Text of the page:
Crystal offers a tour de force of jokes, impressions, tap-dancing, funny faces and pantomime.
Billy Crystal performs his Tony-winning one-man play 700 Sundays before a live audience, telling the story of his wonderful, horrible Long Island childhood (Saturday, 8 p.m., HBO). He stands in front of a brick façade that evokes his modest abode, with home movies and photos from the 1950s and '60s flashing on the walls. "When I was a kid," he says, "I would do anything for a laugh."
Well, little has changed. 700 Sundays is a tour de force of jokes, impressions, tap-dancing, funny faces and pantomime as Crystal lovingly reanimates his meshugga Jewish household. For an established star in his 60s, he still has the manic energy of a Borscht Belt comedian trying to break into the big time. He delivers the script's well-crafted lines at breakneck speed, his dial turned up to 11.
It's a virtuosic display, lending the performance a heightened, theatrical quality. We're plunged into a phantasmagoria of chain-smoking aunts and phlegmy grandparents, each characterized with the precision of a master novelist. At the center of the madhouse, taking it all in, is young Billy, who finds his vocation doing standup for family members in the living room.
For all its belly laughs (and believe me, you will be sore), 700 Sundays is ultimately a poignant remembrance of things past. The show's title comes from Crystal's calculation that he had 700 glorious Sundays with his father by age 15, when an untimely heart attack spoiled all the fun. He develops an uncanny intimacy with the audience by confessing his doubt and pain. At the same time, he undercuts the sentimentality with absurdist humor.
I believe the technical phrase for this feat is "work of art."
Saturday, 8 pm (Syfy)
You probably don't require the services of a TV critic to explicate this creature feature, in which an alien spider terrorizes Los Angeles. But I will offer one insight, for what it's worth: The title is not false advertising.
Saturday, 8 pm (BBC America)
Last year, this human-cloning drama started with a bang. A London punk named Sarah (Tatiana Maslany) stumbled on a secret world after witnessing a clone of herself commit suicide. Maslany was impressive as a woman seeking the truth, but she's become less impressive as three women seeking the truth. At the start of season two, she's playing Sarah and her clones Alison and Cosima, and the additional characters don't make much of an impression. Neither does the now-confusing plot, involving a sinister company that's fooling with Mother Nature.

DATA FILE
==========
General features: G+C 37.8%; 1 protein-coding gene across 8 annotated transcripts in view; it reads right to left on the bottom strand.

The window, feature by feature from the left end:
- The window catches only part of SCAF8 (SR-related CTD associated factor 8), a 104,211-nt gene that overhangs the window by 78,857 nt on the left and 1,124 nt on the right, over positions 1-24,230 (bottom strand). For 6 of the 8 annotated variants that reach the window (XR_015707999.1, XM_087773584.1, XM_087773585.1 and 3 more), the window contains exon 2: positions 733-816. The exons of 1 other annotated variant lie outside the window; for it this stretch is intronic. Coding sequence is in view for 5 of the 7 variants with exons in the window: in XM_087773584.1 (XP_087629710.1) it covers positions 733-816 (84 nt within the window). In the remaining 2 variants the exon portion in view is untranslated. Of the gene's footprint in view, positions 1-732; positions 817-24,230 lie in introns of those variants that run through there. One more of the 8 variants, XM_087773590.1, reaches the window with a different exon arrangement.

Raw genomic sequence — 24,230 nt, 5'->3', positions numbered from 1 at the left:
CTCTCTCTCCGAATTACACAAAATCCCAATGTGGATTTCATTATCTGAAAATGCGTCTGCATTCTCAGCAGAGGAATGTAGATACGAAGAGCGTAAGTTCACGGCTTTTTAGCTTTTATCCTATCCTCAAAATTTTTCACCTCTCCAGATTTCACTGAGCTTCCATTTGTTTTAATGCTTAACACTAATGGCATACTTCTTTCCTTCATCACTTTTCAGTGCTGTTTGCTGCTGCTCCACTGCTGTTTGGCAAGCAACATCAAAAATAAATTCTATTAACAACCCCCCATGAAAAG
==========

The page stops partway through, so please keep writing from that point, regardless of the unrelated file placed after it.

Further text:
The filmmakers want to freak us out about cloning's catastrophic effect on the human race. Right now, I'm more freaked out about its catastrophic effect on the once-promising Orphan Black.
Tuesday, 8 pm (PBS)
A Fierce Green Fire is an inspiring account of the environmental movement from the 1960s onward. Robert Redford, Meryl Streep, Ashley Judd and others hand off narration of individual chapters, dealing with such key themes as ecology and climate change. The parade of heroes includes David Brower, who mobilized the Sierra Club against nature-killing dams; and Lois Gibbs, who demanded action over toxic waste at Love Canal.
The parade of villains includes business executives and politicians who cared less about the planet than about the almighty dollar. Chief among them is President Ronald Reagan, who brought environmental progress to a screeching halt in the 1980s. Not only did Reagan hand over the Environmental Protection Agency and the Department of the Interior to corporate interests, but he sneered at the very idea of conservation.
"There is environmental extremism," he says in one clip. "I don't think they'll be happy until the White House looks like a bird's nest."
A Fierce Green Fire is a testament to citizens' power to preserve our one and only Earth. The White House doesn't look like a bird's nest yet, but if we all work together, maybe it will one day.
Tuesday, 9:30 pm (MTV)
In this new series, best pals Amy (Rita Volk) and Karma (Katie Stevens) are high school nobodies trying desperately to be popular. Then they're mistaken for lesbians, which turns out to be the ticket to success at their hyper-progressive high school in Austin, Texas. Karma wants to milk the ruse for all it's worth, while Amy is skeptical. "Please, being gay finally made me interesting!" Karma pleads.
If Amy and Karma recall madcap female duos from TV history (they even name-check Lucy and Ethel from I Love Lucy), Faking It is still an up-to-the-minute bulletin from the high school battleground. The delightfully wordy script captures the way cynical teenagers snark and snipe at each other in 2014 -- not to mention the way they occasionally support each other, too. Even the minor characters jump off the screen, especially a mean girl (Bailey Buntain) determined to keep Amy and Karma from turning the social pyramid upside down.
"There is a natural order to high school," she whines, "and all this is against nature!"
In this particular war against nature, Faking It wins.